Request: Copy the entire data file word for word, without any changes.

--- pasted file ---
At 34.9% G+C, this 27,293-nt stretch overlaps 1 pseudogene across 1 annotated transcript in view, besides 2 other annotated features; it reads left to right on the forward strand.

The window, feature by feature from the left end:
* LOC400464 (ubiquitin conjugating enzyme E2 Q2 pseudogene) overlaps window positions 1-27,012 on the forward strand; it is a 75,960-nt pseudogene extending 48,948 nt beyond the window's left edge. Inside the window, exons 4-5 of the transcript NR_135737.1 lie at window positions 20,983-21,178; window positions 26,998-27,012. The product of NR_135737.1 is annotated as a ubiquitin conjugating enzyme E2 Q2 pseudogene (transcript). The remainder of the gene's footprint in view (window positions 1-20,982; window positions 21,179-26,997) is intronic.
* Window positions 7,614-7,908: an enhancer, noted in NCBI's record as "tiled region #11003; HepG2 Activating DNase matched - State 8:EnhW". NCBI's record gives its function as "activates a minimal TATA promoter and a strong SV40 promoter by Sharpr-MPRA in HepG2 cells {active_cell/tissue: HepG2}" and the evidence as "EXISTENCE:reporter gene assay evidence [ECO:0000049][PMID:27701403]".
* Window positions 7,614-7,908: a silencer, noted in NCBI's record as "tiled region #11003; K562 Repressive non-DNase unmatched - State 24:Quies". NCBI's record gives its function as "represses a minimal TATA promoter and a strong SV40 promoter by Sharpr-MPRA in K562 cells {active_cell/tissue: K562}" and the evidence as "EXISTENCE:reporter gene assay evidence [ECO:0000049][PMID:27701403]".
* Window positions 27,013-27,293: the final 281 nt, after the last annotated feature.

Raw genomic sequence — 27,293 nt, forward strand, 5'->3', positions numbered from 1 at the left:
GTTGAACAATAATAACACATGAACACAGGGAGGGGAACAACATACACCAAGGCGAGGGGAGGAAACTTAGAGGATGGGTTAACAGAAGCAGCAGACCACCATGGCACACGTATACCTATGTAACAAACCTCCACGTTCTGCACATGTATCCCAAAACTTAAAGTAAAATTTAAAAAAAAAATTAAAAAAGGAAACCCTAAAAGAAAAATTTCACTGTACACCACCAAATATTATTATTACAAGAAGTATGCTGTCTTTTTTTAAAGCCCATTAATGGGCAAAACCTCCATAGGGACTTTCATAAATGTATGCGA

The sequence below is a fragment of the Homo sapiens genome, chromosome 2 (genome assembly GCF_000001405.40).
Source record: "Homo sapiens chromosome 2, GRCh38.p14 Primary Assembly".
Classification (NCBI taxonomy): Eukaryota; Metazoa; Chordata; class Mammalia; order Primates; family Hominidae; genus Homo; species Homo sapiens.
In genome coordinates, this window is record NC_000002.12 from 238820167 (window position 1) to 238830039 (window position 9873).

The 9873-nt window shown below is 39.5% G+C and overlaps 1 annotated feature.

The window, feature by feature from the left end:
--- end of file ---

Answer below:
At 34.9% G+C, this 27,293-nt stretch overlaps 1 pseudogene across 1 annotated transcript in view, besides 2 other annotated features; it reads left to right on the forward strand.

The window, feature by feature from the left end:
* LOC400464 (ubiquitin conjugating enzyme E2 Q2 pseudogene) overlaps window positions 1-27,012 on the forward strand; it is a 75,960-nt pseudogene extending 48,948 nt beyond the window's left edge. Inside the window, exons 4-5 of the transcript NR_135737.1 lie at window positions 20,983-21,178; window positions 26,998-27,012. The product of NR_135737.1 is annotated as a ubiquitin conjugating enzyme E2 Q2 pseudogene (transcript). The remainder of the gene's footprint in view (window positions 1-20,982; window positions 21,179-26,997) is intronic.
* Window positions 7,614-7,908: an enhancer, noted in NCBI's record as "tiled region #11003; HepG2 Activating DNase matched - State 8:EnhW". NCBI's record gives its function as "activates a minimal TATA promoter and a strong SV40 promoter by Sharpr-MPRA in HepG2 cells {active_cell/tissue: HepG2}" and the evidence as "EXISTENCE:reporter gene assay evidence [ECO:0000049][PMID:27701403]".
* Window positions 7,614-7,908: a silencer, noted in NCBI's record as "tiled region #11003; K562 Repressive non-DNase unmatched - State 24:Quies". NCBI's record gives its function as "represses a minimal TATA promoter and a strong SV40 promoter by Sharpr-MPRA in K562 cells {active_cell/tissue: K562}" and the evidence as "EXISTENCE:reporter gene assay evidence [ECO:0000049][PMID:27701403]".
* Window positions 27,013-27,293: the final 281 nt, after the last annotated feature.

Raw genomic sequence — 27,293 nt, forward strand, 5'->3', positions numbered from 1 at the left:
GTTGAACAATAATAACACATGAACACAGGGAGGGGAACAACATACACCAAGGCGAGGGGAGGAAACTTAGAGGATGGGTTAACAGAAGCAGCAGACCACCATGGCACACGTATACCTATGTAACAAACCTCCACGTTCTGCACATGTATCCCAAAACTTAAAGTAAAATTTAAAAAAAAAATTAAAAAAGGAAACCCTAAAAGAAAAATTTCACTGTACACCACCAAATATTATTATTACAAGAAGTATGCTGTCTTTTTTTAAAGCCCATTAATGGGCAAAACCTCCATAGGGACTTTCATAAATGTATGCGA

The sequence below is a fragment of the Homo sapiens genome, chromosome 2 (genome assembly GCF_000001405.40).
Source record: "Homo sapiens chromosome 2, GRCh38.p14 Primary Assembly".
Classification (NCBI taxonomy): Eukaryota; Metazoa; Chordata; class Mammalia; order Primates; family Hominidae; genus Homo; species Homo sapiens.
In genome coordinates, this window is record NC_000002.12 from 238820167 (window position 1) to 238830039 (window position 9873).

The 9873-nt window shown below is 39.5% G+C and overlaps 1 annotated feature.

The window, feature by feature from the left end: